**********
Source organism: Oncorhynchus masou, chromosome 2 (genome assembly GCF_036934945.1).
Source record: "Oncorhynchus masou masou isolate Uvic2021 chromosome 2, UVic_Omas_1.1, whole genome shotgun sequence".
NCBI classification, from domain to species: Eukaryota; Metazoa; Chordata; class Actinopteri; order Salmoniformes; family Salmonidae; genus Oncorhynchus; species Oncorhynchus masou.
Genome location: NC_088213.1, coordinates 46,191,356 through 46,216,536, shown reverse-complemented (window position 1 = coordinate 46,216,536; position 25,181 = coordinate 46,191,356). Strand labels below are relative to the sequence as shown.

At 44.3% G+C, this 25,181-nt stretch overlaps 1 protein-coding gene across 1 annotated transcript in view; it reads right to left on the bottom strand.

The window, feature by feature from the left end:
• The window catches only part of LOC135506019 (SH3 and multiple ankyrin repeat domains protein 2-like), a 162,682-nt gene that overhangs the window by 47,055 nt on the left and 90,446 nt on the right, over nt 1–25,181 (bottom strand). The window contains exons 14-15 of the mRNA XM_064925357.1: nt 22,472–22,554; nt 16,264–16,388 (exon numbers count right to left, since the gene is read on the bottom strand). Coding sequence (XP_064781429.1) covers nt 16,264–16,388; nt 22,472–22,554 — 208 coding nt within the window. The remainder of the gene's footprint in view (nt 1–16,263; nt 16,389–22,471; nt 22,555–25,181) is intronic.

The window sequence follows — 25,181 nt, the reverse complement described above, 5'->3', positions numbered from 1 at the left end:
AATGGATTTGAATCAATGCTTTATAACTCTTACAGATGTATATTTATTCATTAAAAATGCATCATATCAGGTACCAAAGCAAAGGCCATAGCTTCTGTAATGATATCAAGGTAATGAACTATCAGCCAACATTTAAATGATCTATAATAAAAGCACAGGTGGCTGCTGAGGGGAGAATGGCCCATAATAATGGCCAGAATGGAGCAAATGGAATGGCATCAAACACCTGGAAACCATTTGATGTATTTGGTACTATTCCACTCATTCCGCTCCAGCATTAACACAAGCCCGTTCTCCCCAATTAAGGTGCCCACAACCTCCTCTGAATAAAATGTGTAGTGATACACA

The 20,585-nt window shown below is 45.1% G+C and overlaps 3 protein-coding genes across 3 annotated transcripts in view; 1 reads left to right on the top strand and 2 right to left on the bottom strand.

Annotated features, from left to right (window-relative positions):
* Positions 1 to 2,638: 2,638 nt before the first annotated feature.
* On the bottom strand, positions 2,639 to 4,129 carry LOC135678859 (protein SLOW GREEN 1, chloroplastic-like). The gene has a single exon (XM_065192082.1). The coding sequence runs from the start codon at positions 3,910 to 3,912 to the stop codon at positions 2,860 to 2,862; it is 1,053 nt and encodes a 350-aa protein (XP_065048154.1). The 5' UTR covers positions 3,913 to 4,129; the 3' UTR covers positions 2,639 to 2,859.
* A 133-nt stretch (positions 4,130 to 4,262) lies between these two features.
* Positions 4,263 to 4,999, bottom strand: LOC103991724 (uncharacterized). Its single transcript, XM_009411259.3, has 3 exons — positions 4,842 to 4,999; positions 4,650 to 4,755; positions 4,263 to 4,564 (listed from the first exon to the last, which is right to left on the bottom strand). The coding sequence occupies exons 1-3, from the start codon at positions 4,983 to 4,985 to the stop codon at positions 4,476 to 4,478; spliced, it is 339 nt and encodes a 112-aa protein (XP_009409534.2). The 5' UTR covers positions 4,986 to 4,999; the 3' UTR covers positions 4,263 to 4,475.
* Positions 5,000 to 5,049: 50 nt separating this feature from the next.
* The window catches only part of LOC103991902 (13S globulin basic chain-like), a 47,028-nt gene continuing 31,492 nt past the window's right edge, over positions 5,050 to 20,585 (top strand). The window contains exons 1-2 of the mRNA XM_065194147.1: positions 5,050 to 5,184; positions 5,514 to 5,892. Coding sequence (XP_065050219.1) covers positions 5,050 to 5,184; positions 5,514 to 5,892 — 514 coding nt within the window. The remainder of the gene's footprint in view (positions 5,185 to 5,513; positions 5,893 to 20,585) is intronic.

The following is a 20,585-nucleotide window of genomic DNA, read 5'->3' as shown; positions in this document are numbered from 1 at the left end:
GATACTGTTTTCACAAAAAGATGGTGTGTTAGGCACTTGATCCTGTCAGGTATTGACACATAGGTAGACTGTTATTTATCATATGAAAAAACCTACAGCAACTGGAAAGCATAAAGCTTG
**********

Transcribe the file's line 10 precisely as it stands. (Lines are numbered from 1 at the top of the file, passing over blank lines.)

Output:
The 20,585-nt window shown below is 45.1% G+C and overlaps 3 protein-coding genes across 3 annotated transcripts in view; 1 reads left to right on the top strand and 2 right to left on the bottom strand.